So I am all for networks throwing random stats - however silly they may be - at me to look at while Madden tries to pronounce Brandon Manumaleuna. It's cute that they're trying!
Phil Mushnick - who I can only assume is the progenitor of a group of monsters known as the Mushnicks - does not like them there numbers. Not at all.
NBC's two wild-cards,
He means games, I think.
Saturday, were typical NFL telecasts in that they seemed designed by those who don't know better for those who wouldn't know better.
I think "for those who don't know better" would have flowed much better. Also, I just want to watch football. I don't care if they have Scooter, the talking football explaining crossing routes to me.
They were so overloaded with useless, football-is-baseball stats that legit fans might have thought they were watching (or reading) ESPN. Or Fox. Or CBS. Or the NFL Network.
None of those mentioned entities use stats to any in-depth level. ESPN maybe. But the NFL Network has Deion Sanders screaming at me in a checkerboard/paisley suit while dancing and not many stats.
What did it matter that QB passing ratings are created by adding nonsense to silliness, then dividing ridiculous by the square root of stupid?
Hardy har har har.
1. Go to Wikipedia
2. Search "passer rating"
Yes, it's esoteric and weird (why not out of 100, please? We like that number), but it also gives us insight into how good a QB is. More so than TDs or wins or numbers of guns slung per game.
Throughout the Falcons-Cards game, NBC not only posted Matt Ryan's rating,
it went micro - when he throws to the right, to the left, when winning, when trailing.
Somewhat interesting, especially considering they then said that most QBs are more comfortable going right.
(Apparently, he hadn't yet thrown in a scoreless or otherwise tied game, nor had he thrown over the middle.)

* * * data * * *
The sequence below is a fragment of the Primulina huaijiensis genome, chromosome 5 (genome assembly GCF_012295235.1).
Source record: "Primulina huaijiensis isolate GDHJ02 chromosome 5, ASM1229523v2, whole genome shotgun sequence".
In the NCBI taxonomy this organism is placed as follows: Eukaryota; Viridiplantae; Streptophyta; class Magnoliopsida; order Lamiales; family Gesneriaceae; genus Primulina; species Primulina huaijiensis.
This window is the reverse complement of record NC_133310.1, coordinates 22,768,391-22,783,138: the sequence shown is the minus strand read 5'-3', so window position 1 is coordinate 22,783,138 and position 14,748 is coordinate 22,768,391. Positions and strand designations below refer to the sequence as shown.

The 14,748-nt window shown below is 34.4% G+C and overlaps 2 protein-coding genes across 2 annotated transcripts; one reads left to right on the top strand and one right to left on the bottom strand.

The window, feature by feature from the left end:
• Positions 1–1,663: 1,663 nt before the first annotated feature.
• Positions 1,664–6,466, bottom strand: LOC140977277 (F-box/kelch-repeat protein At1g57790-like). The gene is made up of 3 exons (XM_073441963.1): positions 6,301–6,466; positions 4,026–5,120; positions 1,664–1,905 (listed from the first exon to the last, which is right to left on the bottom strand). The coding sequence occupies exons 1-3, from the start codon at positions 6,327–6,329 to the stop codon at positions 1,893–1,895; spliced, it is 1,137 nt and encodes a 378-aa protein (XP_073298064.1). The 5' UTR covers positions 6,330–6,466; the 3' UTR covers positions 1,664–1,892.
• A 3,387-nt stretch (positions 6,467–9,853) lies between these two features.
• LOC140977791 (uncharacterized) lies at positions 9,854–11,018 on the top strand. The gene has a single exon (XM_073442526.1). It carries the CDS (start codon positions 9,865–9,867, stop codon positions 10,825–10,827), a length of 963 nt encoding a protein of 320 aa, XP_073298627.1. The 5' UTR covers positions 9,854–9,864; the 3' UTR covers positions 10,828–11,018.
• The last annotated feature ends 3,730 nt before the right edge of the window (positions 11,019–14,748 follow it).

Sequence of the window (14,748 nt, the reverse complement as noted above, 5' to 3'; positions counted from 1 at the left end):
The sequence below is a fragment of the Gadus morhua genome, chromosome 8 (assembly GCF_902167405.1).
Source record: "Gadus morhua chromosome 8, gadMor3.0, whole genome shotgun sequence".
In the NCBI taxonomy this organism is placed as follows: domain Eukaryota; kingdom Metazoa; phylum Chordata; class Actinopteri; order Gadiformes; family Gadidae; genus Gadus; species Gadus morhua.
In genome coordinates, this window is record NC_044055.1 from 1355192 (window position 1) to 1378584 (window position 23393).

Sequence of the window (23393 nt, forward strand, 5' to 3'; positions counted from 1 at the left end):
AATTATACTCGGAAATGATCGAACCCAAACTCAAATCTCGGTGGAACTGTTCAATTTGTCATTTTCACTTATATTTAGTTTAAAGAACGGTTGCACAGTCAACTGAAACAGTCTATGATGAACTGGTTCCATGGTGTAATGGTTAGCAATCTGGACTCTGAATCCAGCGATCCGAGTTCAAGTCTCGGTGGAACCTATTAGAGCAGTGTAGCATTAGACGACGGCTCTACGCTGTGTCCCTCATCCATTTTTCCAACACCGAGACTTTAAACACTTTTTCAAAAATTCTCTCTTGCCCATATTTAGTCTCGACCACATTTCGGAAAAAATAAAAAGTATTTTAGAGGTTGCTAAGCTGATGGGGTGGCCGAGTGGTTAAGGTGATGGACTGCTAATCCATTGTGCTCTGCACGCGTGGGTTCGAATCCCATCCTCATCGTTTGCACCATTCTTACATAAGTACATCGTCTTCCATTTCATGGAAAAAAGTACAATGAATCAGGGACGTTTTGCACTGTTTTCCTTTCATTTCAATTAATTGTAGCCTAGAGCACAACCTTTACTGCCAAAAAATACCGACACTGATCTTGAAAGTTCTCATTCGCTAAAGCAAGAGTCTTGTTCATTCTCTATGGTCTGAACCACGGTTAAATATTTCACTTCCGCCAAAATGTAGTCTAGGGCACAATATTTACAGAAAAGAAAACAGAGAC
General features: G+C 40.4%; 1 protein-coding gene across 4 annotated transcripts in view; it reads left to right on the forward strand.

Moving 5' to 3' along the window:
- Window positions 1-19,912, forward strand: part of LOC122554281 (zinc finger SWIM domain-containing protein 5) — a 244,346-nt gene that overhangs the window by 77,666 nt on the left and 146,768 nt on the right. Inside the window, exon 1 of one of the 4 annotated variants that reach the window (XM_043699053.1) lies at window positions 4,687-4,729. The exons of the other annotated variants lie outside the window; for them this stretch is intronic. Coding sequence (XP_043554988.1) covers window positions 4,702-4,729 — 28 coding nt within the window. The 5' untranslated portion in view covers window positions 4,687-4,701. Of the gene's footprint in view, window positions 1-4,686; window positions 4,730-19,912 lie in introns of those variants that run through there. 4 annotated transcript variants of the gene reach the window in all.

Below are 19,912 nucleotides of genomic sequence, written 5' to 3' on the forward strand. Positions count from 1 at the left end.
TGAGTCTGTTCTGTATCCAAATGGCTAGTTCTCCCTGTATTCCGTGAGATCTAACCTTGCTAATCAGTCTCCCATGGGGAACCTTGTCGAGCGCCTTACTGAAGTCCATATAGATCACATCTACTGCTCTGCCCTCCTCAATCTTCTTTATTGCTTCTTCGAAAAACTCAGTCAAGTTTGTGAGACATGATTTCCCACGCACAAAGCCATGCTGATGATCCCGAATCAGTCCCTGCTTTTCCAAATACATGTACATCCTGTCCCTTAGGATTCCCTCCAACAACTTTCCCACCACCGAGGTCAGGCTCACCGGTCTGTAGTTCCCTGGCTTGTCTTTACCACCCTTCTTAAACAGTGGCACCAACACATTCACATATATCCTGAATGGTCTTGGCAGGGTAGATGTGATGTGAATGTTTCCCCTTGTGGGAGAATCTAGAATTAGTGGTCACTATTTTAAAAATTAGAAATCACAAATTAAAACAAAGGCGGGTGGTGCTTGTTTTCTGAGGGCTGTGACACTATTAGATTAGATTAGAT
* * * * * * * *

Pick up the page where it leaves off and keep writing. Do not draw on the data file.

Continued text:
I'm confused. So you want more stats now?
Despite 22 people in motion at once and hundreds of variables, TV wants you to believe that everyone operates alone, from inside a lab, inside a test tube. TV producers believe it, so should you.
What the hell are you mushnicking about?
No one thinks football is an individual game. Yes, QBs are deified, but no one is dumb enough to think they could do it one on eleven. Football is number one precisely (well, the violence helps) because one can watch it and enjoy any number of a billion things going on, including dreaded stats.
Late in the Colts-Chargers game, headed for the wire, NBC asked us to stop paying attention to the game in order to consider a graphic - the Chargers' record in games determined by "eight or fewer points." Why not show us a kitten pawing at a ball of yarn?
The cat with the yarn ball would be awesome.
The Chargers record in those games: 0-7. I think there is a little something to that. Mostly, that they were unlucky in close games, or, as annoucers would say, "They just couldn't win the close ones."
As it happened, they won this close one. Still, the fact that they hadn't all year is at least bottom-line scroll-worthy.
Late in the third quarter, Ravens' safety Ed Reed, who prevents TDs by scoring them, was injured while returning his second interception. CBS even showed a replay of his leg being bent backward.
And then CBS forgot about him, not a mention as to whether he was in the game during Miami's next two possessions, when he suddenly re-appeared, making a tackle.
Would this have sated you?
"And Ed Reed will be sitting a few plays out with what trainers are calling a sore leg. His return is probable."
*Two friggin playes later*
"Reed is coming back on the field! And I'm not talking about Willis!"
But during that time, CBS posted a graphic comparing this game's score and stats to the 2001 wild card the teams played. Nurse!
And that, inexplicably, is how the article ends.